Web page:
Winner Wednesday: A Ball for Daisy


I recently read A Ball for Daisy by Chris Raschka, and even brought it in for one of my practicum experiences at the children’s hospital, which was very interesting to see the reactions of the children.

I found it interesting that another wordless picture book could have such a profound impact on me. I was very suspicious of wordless picture books before taking this class, but since reading more this semester, I have grown more of a fondness for them. In my experience of reading them, as well as reading them to children, I think it allows for a lot more creativity on the reader’s side, as they can develop their own story without an explanation on every page. Raschka himself said that he felt as though if he added words it would take away from the illustrations because it would simply just be a description of exactly what had been drawn out, which he deemed unnecessary. I certainly believe that there are a lot of books that fit into this realm, and could certainly be wordless had the author chosen to do so.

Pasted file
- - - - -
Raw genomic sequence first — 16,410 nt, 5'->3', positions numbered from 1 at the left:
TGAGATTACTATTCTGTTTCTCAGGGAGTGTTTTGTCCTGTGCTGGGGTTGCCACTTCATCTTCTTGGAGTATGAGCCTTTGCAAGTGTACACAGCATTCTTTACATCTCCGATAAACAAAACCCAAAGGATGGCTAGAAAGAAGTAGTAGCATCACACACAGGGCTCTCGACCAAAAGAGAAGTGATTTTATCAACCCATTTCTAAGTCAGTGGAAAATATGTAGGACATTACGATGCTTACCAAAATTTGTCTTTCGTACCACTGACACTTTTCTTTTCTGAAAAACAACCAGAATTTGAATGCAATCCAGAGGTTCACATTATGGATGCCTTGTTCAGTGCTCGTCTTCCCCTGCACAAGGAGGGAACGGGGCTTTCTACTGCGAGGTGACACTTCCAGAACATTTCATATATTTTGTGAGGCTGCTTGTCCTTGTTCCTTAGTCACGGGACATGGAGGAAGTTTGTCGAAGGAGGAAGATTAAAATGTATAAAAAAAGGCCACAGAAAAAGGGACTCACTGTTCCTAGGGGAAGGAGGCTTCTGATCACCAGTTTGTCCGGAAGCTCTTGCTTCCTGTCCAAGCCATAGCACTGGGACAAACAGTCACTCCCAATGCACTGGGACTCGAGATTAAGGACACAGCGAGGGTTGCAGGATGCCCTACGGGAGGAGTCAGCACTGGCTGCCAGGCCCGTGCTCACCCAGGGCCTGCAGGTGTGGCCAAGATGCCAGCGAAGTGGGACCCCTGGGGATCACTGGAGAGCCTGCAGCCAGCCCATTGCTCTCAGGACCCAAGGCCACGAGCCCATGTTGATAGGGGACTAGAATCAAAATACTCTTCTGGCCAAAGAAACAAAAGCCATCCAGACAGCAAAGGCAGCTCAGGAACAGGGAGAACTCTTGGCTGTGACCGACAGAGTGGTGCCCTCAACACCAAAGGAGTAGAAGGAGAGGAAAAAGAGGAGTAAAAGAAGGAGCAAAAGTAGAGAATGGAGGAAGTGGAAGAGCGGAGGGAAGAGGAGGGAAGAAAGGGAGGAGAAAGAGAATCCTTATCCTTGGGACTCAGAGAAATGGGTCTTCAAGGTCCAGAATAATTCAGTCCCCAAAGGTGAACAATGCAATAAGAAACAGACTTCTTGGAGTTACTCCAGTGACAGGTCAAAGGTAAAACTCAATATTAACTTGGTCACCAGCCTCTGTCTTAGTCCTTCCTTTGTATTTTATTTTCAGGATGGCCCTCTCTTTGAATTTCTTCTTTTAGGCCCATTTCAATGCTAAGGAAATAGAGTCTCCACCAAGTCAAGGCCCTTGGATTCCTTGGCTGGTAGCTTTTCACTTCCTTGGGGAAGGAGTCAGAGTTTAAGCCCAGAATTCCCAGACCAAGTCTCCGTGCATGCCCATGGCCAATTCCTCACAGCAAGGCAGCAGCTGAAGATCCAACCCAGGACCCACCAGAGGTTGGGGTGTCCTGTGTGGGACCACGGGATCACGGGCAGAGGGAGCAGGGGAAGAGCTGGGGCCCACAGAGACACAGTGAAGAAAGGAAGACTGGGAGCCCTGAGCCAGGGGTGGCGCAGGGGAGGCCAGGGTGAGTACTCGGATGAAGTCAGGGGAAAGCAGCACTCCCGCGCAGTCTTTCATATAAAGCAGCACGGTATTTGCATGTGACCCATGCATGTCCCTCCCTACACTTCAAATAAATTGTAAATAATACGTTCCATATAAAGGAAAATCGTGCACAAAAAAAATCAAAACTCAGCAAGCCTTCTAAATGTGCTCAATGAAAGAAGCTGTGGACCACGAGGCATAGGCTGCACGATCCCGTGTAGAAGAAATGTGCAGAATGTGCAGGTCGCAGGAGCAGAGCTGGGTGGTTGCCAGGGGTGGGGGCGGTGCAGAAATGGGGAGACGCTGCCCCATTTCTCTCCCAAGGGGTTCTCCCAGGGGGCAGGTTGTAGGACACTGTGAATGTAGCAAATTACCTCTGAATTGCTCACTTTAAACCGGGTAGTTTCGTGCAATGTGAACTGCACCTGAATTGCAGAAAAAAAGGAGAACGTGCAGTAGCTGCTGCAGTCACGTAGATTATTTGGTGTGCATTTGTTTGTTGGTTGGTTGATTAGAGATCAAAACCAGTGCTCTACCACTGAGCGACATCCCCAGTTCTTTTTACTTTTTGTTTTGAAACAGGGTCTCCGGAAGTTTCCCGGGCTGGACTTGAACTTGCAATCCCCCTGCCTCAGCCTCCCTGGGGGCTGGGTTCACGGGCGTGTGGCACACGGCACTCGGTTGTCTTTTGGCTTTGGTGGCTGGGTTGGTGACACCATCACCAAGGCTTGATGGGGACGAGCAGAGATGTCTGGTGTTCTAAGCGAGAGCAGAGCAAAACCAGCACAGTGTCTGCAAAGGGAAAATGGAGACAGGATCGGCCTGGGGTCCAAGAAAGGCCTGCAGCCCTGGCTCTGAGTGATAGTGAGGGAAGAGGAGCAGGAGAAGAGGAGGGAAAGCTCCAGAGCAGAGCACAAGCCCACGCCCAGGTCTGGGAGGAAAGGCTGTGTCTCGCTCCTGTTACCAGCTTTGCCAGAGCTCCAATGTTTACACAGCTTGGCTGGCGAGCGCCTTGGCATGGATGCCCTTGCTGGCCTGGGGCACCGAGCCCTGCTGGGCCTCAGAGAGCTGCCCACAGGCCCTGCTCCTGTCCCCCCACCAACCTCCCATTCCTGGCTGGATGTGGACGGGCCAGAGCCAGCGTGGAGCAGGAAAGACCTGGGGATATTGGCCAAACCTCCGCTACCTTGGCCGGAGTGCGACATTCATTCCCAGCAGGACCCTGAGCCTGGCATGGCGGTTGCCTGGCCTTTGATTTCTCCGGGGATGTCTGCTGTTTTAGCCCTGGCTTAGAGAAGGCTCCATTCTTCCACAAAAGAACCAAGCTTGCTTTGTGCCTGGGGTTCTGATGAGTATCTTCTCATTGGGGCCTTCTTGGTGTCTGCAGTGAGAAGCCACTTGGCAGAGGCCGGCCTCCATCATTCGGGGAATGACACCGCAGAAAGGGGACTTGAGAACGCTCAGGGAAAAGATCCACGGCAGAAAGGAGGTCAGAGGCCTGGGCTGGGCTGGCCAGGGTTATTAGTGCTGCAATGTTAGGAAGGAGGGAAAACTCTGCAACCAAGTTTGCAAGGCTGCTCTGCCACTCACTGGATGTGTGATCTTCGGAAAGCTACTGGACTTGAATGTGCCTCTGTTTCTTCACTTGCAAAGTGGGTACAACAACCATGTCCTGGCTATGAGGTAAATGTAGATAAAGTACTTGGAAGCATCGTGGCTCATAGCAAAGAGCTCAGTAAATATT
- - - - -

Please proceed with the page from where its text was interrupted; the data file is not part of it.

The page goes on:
This is likely why this book distinguished with the Caldecott Award in 2012, as it is a very detailed book that conveys Daisy’s emotions without using any words. I really enjoyed the vibrancy and brightness of the pictures, which adds a youthful undertone and makes it more attractive for younger ages. It certainly attracts individuals who are dog or animal lovers and is incredibly relatable to me, and I’m sure many other dog owners.


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With all of the books that I have been reading, I have actually become more partial to wordless picture books, as I feel they can say more than those with words. The story was so well told with the images that there were no words necessary. As well, similar to the other wordless picture books, the lack of text opens the story up for some interpretation, which I have grown very fond of, as it allows children to use their imagination and creativity and create, to some degree, a story of their own.


The book is very heartwarming following Daisy’s sadness for her lost ball, but when she gets a new ball, the reader is able to truly feel Daisy’s happiness. Raschka is able to create illustrations that clearly distinguish Daisy’s emotions–be it sadness, nervousness, or happiness–which is an incredibly difficult thing to master, especially with an animal.



-Julia Ham

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